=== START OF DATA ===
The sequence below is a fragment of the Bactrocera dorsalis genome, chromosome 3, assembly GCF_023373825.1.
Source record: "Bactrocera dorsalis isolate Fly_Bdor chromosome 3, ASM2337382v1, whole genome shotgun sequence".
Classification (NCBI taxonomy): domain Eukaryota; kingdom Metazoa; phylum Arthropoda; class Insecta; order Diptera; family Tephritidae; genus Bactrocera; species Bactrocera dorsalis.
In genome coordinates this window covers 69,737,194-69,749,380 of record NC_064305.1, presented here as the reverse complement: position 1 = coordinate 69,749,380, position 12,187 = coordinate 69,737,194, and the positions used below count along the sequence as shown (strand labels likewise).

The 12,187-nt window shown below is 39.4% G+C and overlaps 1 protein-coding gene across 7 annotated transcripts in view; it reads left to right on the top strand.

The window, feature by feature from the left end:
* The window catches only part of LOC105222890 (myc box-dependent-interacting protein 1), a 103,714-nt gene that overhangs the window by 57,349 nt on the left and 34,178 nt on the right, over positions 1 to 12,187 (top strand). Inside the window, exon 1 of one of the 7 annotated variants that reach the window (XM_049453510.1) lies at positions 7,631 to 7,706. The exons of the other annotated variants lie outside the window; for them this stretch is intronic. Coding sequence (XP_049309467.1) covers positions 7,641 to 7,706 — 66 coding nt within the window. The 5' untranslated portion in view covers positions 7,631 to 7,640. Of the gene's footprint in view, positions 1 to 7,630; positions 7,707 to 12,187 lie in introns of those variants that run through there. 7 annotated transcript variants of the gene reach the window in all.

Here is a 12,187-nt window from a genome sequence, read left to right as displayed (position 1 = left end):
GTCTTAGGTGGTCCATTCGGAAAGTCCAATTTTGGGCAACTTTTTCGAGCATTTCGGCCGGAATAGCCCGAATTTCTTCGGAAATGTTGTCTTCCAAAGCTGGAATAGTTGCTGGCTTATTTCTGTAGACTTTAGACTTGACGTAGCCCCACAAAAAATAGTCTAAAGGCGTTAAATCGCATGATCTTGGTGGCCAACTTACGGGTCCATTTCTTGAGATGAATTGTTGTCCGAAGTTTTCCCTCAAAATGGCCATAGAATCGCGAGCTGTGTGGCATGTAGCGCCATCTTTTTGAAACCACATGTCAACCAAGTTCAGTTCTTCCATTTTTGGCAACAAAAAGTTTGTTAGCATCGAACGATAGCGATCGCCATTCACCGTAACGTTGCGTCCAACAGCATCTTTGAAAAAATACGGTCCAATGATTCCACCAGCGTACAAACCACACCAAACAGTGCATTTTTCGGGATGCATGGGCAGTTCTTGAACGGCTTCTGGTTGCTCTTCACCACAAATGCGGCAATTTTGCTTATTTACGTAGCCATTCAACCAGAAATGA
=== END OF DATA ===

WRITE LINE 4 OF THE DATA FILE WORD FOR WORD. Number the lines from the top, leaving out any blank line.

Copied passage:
In genome coordinates this window covers 69,737,194-69,749,380 of record NC_064305.1, presented here as the reverse complement: position 1 = coordinate 69,749,380, position 12,187 = coordinate 69,737,194, and the positions used below count along the sequence as shown (strand labels likewise).